Stormy Weather

Can Tarot cards help with forecasting weather, accurately? The short answer is, experience tells me yes, but, and it’s a big but, the question needs a clearly defined context. As in, for example, what kind of weather can be expected at X location at X time? If I drive from A to B on this date at this sort of time, what kind of weather experience can I expect?

The Tower Card detects coming severe weather. Storms. It featured in this way in quite dramatic fashion in a previous True Tarot Tale, when it saw a storm coming, and we only had a tornado down our street the very next morning at about eight- o- clock. That’s right. A tornado in Lytham St Annes in Lancashire, UK.

You can read that story on an earlier blog post  HERE

(My Tarot Service Website is HERE)

16_TheTower

The Tower card, from the Gilded Tarot by kind permission of Ciro Marchetti.

Other associations: disaster, accident, argument, bankruptcy, shock.

Weather Associations- If learning Tarot, practise drawing a card for the day ahead, where you are:

Weather coming…

From the North: Knight of Pentacles (grey, cool,cold, rain and snow)

From the South: Knight of Wands (sunny, heat wave, tropical storm)

From the West: Knight of Cups (sunny, mild, wet, windy)

From the East: Knight of Swords (fresh, cool, ice, hailstorms, biting winds, brrr)

Today, just for a change, the story really is a story, prompted by activities on a writer’s forum called Litopia.  Do, please feel welcome to come and join there.

Flash Fiction: Boreas the Blustery

Boreas was bored. The North Wind was fed up of the North. Grizzling and moaning, he stamped about, bending trees, rolling rivers like mattresses and forcing polar bears to roll down snowy slopes, so he could laugh at the way their paws scrabbled as they rolled over and over.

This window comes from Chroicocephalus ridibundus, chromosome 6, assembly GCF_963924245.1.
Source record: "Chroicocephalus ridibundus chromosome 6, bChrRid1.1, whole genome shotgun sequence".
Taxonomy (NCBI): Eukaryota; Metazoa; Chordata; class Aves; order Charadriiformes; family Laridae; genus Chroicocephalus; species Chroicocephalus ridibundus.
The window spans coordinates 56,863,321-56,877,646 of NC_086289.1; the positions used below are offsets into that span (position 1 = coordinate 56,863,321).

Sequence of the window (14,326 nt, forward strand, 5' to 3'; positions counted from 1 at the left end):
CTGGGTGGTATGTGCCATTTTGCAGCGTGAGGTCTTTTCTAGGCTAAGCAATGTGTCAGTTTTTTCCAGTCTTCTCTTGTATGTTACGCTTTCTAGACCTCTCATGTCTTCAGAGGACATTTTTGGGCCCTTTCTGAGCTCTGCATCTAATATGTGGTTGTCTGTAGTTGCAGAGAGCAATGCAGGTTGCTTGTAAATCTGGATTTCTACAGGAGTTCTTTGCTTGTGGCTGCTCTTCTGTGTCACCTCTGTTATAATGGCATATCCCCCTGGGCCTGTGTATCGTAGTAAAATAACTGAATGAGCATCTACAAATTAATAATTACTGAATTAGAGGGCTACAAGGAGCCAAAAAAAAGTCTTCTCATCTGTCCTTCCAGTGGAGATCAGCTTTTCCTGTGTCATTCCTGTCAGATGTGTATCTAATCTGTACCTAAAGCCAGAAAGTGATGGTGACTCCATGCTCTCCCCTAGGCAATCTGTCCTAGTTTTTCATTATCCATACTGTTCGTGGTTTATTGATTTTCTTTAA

‘Where’s some fun!’ he howled. ‘F*ck off , Captain Bird’s Eye, I want a bit of Southern Comfort!!!’  He ripped off some roofs in Carlisle, straining to go south, but the jet-stream was busy in the higher latitudes, and wouldn’t open the gates.

In the Gulf of Florida, Nota, the South Wind got, er, wind of this, and said to El Nino, ‘ I could fancy a ‘lil trip North to see this Boreas. I hear he’s quite the man.’
‘I can help you there, I think’, said El Nino, ‘I’m heading that way, myself.’

He steered Nota north, skimming seas into mountains and making dolphins sea- sick, isobars winding ever tighter until Boreas saw her, crossing the Atlantic towards him, driving the waves before her. And then they collided, and circled tighter and tighter, high and low . Wires and cables snapped and hummed, and dustbins flew like dust, and wild things cowered in their dens.
‘You couldn’t come to me! screamed Nota, lashing her hair, ‘so, Boreas, I have come to you!’

Shrimp and rice and coconut!
Fish and chips and doughnuts!
Thunder, lightening
The way he loved her was frightening.
Lightening, thunder, until they span asunder
With no air left for more
They parted peaceful on the shore.

‘Great place you’ve got here’, said Nota, sinking weary to the sea. ‘Love it. Really love it. Let’s do this again sometime.’

Boreas puffed out his chest, and gently stroked a trembling tree top, ‘any time, my lovely. Your place or mine. Any time.’

BoreasandOreityiaEvelynDeMorgan